This is a redux recipe from last year.  I've been looking forward to making this strawberry jam again because there is nothing quite like fresh, ripe strawberries fresh off the vine.  This version of jam uses two kinds of sugar with the addition of a few whole black peppercorns for an extra kick.  No special canning required as this jam doesn't last very long in the refrigerator due to it's popularity.

Strawberry Jam with Chiles
adapted from Food52
yield: 2 to 2 1/2 cups

2 pounds sweet, ripe strawberries, hulled and halved (or quartered if large)
2 New Mexico chiles (or more) to taste
4 whole black peppercorns, optional
1/2 cup white sugar
1/2 cup raw (demerara) sugar
Juice of 1/4 lemon

Place the strawberries in a heavy, medium-size pot. Remove the stems and seeds from the chiles (no soaking is required) and discard. Roughly chop the remaining dried chile flesh, and add it to the strawberries. Add the sugars and black peppercorns (if using).

Set the pot over medium heat and bring to a boil -- as the fruit begins to juice, the sugar will melt. Reduce the heat to a steady simmer and cook for about 1 hour. Gently stir every 10 minutes. Taste it every now and then to make sure there's enough chile heat and flavor.

As the jam cooks, use a spoon to lift off any scum that rises to the surface. The jam is ready when the strawberries are shrunken and lightly candied, and the syrup has slightly thickened.  Stir in the lemon juice and remove the pot from the heat.

Serve on toast, scones, ice cream, cakes or biscuits. Refrigerate any leftover jam.  Smile...you just made jam.

Preserved Strawberries with Chiles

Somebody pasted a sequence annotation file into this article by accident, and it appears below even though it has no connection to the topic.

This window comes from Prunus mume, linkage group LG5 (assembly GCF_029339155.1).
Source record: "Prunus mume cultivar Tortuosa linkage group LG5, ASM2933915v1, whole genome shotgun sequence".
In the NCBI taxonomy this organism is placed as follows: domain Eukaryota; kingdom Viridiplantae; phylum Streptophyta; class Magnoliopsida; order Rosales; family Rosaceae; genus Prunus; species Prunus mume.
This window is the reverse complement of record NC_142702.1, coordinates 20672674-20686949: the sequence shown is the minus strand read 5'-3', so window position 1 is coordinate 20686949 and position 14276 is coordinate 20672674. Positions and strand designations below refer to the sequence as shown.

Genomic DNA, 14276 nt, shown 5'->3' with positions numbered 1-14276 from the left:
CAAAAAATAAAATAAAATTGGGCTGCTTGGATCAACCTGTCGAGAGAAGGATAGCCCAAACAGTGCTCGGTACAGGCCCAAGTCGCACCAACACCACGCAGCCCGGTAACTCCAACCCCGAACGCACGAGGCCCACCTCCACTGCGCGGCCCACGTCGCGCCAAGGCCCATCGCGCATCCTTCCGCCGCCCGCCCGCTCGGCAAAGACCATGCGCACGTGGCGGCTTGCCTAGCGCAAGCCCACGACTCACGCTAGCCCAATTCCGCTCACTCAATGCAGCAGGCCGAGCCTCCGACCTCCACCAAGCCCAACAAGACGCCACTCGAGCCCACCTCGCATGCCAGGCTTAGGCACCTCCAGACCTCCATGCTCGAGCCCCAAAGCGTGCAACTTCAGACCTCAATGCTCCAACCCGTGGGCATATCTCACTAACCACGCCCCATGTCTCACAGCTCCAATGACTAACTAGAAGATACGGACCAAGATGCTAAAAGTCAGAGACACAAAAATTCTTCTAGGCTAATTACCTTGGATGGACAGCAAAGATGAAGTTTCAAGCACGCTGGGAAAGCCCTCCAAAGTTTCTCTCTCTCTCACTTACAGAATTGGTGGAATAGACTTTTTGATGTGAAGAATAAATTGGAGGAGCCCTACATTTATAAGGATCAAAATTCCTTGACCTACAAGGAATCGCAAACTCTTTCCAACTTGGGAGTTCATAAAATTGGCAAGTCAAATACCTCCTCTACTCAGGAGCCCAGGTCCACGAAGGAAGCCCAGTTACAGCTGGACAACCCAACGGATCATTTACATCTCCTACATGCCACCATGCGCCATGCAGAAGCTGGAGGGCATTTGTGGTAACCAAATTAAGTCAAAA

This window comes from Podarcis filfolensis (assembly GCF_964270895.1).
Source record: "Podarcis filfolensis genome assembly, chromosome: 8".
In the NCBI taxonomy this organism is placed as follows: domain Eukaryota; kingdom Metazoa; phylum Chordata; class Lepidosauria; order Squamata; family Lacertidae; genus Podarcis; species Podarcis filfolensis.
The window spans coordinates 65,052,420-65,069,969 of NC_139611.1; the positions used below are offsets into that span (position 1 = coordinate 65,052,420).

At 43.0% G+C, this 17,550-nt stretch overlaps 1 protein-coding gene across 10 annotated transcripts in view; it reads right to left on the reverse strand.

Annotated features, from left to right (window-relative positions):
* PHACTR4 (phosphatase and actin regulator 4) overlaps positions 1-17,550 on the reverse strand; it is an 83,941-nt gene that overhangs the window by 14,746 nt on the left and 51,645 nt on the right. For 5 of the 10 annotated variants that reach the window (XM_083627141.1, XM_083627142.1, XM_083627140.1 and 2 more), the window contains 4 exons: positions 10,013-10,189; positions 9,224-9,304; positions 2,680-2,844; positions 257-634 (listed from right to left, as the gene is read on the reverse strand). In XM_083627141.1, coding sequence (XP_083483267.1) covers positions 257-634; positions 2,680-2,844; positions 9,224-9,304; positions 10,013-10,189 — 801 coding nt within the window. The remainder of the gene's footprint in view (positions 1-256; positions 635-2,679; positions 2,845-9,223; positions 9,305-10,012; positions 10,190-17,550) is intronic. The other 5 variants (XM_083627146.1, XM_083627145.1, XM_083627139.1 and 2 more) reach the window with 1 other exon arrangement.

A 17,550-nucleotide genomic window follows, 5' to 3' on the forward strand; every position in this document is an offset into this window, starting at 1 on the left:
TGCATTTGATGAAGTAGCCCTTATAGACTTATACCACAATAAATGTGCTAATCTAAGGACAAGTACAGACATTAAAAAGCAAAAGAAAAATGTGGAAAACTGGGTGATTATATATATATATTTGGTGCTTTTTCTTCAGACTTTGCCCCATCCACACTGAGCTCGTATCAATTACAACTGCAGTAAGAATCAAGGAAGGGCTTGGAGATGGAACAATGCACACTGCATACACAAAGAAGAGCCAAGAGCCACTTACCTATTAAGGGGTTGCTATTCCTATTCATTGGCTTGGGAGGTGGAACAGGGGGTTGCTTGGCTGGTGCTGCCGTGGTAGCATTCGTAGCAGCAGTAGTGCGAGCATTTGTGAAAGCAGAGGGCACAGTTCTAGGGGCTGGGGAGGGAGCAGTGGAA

Strawberry season means smoothies, short-cakes, scones, pies (with rhubarb), and preserves.  Having never tasted strawberries with chiles, I thought I would test out my curiosity only to discover that this pairing is addictively good.  Even better on toast with goat cheese.  Or toast with butter.  The small batch size means no canning or any complicated steps.   

Preserved Strawberries with Chiles
Makes about 1/2 to 3/4 cup

Adapted (only change was serving size) from Food52 

8 ounces ripe strawberries, hulled and halved (or quartered if larger)
1 New Mexico chile (or ancho), or more to taste
1/2 cup sugar
Juice of 1/4 lemon

1. Place the strawberries in a heavy, medium-size pot. Remove the stems and seeds from the chile (no soaking is required) and discard. Roughly chop or tear the remaining dried chile flesh, and add it to the strawberries. Add the sugar.

2. Set the pot over medium heat and bring to a boil -- as the fruit begins to juice, the sugar will melt. Reduce the heat to a steady simmer and cook for about 1 hour. Stir every 10 minutes or so.  Taste it every now and then to make sure there's enough chile heat-- if not, add another!

3. As the preserves cook, use a spoon to lift off any scum that rises to the surface. The preserve is ready when the strawberries are shrunken and lightly candied, and the syrup has thickened but is not so thick that it's like jelly. Stir in the lemon juice and remove the pot from the heat.

4. Serve on toast or scones with butter, over ice cream and on cakes or biscuits. Refrigerate any leftover preserves.